After a four-year career at UCLA, Norman Powell’s hoop dreams came true on Draft night when Toronto selected him with the 46th pick in 2015. Here, we chat with Powell about growing up in San Diego, and how those dreams were shaped at first by Kobe Bryant and the Lakers.

SLAM: What are your earliest basketball memories?

Norman Powell: The earliest memories I have of playing basketball are with my uncle. He always used to take me to Balboa Park [in San Diego]. We called it Muni. We’d play one-on-one and I’d shoot around with him. He would always beat me, but I’d get so upset and competitive that I’d never leave the court until I won, so he’d let me win a couple of games.

SLAM: You were a Lakers fan from the start, right?

NP: I became a Lakers fan watching old games—it was Larry Bird against Magic [Johnson], those matches. I instantly fell in love with the Lakers and then I had a deep connection with Kobe, just seeing his passion, grit and determination to be the best.

SLAM: Is it crazy that your first year in the League was Kobe’s last?

NP: Looking back now, it’s crazy. People keep asking me if I’m going to change my number back to No. 4 since [Luis] Scola isn’t here anymore, but nah. I’m keeping No. 24. It means something to me. Especially having a picture with Kobe where we both have No. 24 on. I can’t even put that into words. Knowing you played against him in his last season and played against him in his last game in Toronto is crazy.

SLAM: Did you know that DeMar DeRozan’s No. 10 was for Kobe’s Olympic number?

NP: I’m sure that if that was a guess on a multiple choice I would have selected that just because of how much of a follower of Kobe he is. Just being in L.A. you can see, Kobe is L.A., DeMar is L.A. I look up to DeMar; DeMar looks up to Kobe. We all look up to Kobe. It’s fun that I’m wearing No. 24 and he’s wearing No. 10 and it all had something to do with Kobe. Even my numbers growing up had something to do with him. I started wearing No. 4, because in high school you couldn’t wear No. 8 so I wore No. 4 because of that. My travel ball team in AAU, No. 8 was taken, so I wore No. 16. There’s just always a connection to Kobe. He’s just a transcendent player. Everybody can find something to relate to him and make you love the game.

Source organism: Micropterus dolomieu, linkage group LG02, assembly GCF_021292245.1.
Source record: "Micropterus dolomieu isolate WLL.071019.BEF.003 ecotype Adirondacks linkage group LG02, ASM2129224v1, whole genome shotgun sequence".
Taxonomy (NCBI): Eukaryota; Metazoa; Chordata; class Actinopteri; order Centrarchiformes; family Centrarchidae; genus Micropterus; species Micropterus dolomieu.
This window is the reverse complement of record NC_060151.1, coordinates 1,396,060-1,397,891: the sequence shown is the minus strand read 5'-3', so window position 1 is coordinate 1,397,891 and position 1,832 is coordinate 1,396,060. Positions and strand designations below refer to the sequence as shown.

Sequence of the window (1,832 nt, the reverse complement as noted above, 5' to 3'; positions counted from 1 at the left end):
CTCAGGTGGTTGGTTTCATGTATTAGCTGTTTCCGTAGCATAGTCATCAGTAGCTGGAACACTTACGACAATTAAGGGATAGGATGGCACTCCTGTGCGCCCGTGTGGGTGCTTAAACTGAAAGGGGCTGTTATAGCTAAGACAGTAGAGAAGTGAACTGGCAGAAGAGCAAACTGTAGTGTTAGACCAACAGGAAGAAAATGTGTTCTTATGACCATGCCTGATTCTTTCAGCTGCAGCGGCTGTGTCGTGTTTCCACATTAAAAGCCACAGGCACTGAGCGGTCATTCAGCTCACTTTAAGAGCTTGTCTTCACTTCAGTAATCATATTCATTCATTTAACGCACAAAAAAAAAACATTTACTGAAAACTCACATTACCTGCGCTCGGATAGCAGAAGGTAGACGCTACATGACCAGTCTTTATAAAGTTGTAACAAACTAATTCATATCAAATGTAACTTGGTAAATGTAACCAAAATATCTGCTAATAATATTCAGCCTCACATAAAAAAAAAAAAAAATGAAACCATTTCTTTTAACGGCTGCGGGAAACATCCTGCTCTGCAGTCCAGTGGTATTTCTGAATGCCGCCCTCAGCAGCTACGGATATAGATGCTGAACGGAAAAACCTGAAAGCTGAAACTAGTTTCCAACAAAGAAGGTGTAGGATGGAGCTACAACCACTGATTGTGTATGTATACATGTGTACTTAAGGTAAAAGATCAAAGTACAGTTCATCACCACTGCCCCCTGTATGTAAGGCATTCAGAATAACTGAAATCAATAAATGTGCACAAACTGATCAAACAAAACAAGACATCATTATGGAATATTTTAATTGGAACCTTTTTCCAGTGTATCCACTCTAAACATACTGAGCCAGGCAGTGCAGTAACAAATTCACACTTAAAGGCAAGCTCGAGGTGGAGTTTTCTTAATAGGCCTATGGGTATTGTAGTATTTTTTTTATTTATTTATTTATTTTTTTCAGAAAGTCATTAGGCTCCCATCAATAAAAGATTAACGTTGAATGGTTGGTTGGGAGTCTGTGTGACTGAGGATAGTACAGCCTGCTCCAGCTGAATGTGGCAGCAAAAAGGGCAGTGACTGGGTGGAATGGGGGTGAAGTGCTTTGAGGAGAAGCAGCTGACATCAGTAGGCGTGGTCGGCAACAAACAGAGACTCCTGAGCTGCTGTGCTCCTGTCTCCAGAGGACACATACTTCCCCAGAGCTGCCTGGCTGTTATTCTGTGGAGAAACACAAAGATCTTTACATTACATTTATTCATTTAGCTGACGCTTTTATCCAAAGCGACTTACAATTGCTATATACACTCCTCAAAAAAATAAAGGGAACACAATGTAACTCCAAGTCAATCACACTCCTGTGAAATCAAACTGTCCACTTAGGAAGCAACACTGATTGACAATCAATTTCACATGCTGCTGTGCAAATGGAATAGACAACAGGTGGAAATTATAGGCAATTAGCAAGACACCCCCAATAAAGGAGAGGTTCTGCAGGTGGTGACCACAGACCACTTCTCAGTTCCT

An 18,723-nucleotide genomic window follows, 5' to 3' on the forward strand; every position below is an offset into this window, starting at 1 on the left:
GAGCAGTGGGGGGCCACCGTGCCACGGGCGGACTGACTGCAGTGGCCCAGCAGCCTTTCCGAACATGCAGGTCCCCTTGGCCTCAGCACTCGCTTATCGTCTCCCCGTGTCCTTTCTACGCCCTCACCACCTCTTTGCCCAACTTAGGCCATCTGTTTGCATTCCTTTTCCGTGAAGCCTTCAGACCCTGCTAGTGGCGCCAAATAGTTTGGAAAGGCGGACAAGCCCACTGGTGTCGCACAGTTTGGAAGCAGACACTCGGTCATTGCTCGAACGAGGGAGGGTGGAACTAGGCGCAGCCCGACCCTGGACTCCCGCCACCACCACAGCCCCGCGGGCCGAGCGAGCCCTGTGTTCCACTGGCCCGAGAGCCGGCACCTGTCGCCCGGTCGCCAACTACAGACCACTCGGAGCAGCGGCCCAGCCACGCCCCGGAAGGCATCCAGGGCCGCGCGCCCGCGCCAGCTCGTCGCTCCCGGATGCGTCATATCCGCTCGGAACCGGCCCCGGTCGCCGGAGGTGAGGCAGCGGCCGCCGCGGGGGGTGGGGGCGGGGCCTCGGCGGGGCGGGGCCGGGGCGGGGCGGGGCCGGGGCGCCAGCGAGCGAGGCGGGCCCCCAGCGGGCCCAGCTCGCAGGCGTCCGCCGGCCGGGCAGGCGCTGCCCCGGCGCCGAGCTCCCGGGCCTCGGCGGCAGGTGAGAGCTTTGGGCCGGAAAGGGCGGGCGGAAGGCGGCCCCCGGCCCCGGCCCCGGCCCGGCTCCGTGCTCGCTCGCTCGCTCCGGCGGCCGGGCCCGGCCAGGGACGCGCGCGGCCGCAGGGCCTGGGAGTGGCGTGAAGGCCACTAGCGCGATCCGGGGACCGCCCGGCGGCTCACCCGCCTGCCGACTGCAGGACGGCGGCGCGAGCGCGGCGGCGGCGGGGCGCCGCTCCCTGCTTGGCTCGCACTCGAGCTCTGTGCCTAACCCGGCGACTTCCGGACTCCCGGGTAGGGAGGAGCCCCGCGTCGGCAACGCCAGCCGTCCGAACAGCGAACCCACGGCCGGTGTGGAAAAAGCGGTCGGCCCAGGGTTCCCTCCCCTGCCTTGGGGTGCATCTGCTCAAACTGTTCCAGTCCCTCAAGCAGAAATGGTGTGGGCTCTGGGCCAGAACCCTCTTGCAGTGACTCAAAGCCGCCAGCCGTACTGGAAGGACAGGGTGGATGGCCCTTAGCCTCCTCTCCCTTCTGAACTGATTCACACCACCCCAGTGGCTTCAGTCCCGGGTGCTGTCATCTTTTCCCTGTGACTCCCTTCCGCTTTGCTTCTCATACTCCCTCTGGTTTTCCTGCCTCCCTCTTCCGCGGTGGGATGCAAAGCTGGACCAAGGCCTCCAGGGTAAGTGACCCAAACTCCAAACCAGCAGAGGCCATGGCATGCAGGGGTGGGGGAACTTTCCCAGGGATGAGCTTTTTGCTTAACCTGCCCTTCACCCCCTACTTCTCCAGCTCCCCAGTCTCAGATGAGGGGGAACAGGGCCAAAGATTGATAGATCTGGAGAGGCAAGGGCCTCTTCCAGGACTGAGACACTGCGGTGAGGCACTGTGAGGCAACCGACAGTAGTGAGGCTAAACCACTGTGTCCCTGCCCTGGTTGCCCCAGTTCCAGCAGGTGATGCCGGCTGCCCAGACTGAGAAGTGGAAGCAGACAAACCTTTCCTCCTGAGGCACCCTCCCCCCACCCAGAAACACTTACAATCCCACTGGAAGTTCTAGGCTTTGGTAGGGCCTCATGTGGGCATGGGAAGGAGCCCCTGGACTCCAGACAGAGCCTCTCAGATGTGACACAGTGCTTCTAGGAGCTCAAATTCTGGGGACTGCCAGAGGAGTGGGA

SLAM: Do you think work ethic is something you learn or something some people just understand instinctually?

NP: I think it’s both. You’ve got to watch, you’ve got to be able to be a good observer of the things around you and you’ve got to be taught. People say, “Oh, you’re just born with it.” No, you’re not born with this. It’s something you’ve got to work on every single day. People think Michael Jordan was just gifted and was meant for this. No, he worked at it every single day to become the player that he was. Watching my mom struggle [when I was younger], really continue to fight, work to achieve the things she wanted, taking care of the family, getting to where she wanted to be with her career, pushing us with track-and-field, even on days when we didn’t feel like running, talking to us and teaching what it takes to be successful on and off the court or field, that was instilled in me at an early age. My uncle, being a father figure in my life, he did that as well. I think it was natural for me to be that type of player and have that type of focus.

SLAM: You have a tattoo on your arm for your uncle who passed away when you were in high school. When you’re out there on the floor now, do you think back to those days at Balboa Park?

NP: Every time, before I step on the court, I thank him and I thank God. The national anthem is where I talk to myself about the game. When it’s over I look up in the stands and visualize him being there, tell him I love him, I miss him and this is for him.

Action photos via Getty Images; Family photos via Powell Family